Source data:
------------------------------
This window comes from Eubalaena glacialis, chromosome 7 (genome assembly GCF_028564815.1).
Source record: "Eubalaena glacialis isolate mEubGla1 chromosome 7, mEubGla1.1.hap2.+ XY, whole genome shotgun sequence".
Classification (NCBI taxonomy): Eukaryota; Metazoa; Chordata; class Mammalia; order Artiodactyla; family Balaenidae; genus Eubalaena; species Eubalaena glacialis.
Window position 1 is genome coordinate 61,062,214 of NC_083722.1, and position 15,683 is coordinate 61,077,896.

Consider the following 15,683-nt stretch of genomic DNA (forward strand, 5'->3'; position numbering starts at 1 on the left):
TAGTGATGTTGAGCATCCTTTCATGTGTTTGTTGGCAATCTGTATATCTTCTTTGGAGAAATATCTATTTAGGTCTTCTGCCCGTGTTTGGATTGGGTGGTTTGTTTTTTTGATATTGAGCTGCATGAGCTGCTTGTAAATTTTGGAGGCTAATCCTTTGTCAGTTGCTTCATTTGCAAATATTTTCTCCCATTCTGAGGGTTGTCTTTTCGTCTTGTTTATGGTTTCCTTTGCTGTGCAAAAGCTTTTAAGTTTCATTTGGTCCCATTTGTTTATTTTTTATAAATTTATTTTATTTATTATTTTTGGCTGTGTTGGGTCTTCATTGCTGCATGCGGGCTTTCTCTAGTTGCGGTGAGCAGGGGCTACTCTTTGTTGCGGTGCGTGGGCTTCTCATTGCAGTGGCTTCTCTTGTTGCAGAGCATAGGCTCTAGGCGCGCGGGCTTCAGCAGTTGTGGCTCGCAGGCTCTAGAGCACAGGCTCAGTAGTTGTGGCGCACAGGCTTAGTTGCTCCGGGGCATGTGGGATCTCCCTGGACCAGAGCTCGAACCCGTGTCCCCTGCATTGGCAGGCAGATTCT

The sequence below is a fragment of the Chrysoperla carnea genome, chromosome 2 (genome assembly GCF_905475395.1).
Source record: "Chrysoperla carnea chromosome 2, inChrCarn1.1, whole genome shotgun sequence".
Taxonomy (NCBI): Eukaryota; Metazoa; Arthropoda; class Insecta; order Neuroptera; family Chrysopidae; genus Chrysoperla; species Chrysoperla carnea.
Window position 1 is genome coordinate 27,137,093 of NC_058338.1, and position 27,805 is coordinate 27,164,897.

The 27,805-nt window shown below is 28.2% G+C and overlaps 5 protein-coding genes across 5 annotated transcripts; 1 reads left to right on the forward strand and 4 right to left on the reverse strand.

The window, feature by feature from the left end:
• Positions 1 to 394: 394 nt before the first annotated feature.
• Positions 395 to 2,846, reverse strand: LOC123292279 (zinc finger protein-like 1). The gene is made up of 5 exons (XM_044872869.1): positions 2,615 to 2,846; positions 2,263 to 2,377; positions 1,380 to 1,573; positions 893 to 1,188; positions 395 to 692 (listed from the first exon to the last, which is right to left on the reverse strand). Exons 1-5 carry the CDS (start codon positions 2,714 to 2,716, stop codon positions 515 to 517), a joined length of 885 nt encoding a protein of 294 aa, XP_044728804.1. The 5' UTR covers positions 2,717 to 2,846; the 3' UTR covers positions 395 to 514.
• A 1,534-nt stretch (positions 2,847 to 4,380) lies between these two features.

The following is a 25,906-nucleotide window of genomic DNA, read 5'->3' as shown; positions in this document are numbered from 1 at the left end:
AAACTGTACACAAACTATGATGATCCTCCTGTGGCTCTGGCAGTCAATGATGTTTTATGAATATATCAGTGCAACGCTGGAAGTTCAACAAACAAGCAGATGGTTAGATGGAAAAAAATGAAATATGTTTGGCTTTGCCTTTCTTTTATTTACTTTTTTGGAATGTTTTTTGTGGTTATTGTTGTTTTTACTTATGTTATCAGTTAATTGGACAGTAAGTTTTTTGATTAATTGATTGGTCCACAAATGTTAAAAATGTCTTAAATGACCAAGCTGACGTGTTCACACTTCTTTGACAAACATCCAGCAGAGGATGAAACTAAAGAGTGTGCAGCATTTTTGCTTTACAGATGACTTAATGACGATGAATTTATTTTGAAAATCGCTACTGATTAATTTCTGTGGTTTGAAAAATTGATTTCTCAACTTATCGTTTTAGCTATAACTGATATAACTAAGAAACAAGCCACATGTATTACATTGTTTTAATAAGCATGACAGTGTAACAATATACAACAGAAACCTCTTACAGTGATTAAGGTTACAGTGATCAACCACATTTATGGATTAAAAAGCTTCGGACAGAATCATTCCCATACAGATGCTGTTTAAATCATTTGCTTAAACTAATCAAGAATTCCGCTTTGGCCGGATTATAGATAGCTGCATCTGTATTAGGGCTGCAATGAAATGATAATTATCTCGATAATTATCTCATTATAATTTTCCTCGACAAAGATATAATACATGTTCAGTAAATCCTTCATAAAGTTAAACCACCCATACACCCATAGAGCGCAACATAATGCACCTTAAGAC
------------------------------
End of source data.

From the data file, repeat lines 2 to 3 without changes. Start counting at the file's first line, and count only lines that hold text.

Source record: "Eubalaena glacialis isolate mEubGla1 chromosome 7, mEubGla1.1.hap2.+ XY, whole genome shotgun sequence".
Classification (NCBI taxonomy): Eukaryota; Metazoa; Chordata; class Mammalia; order Artiodactyla; family Balaenidae; genus Eubalaena; species Eubalaena glacialis.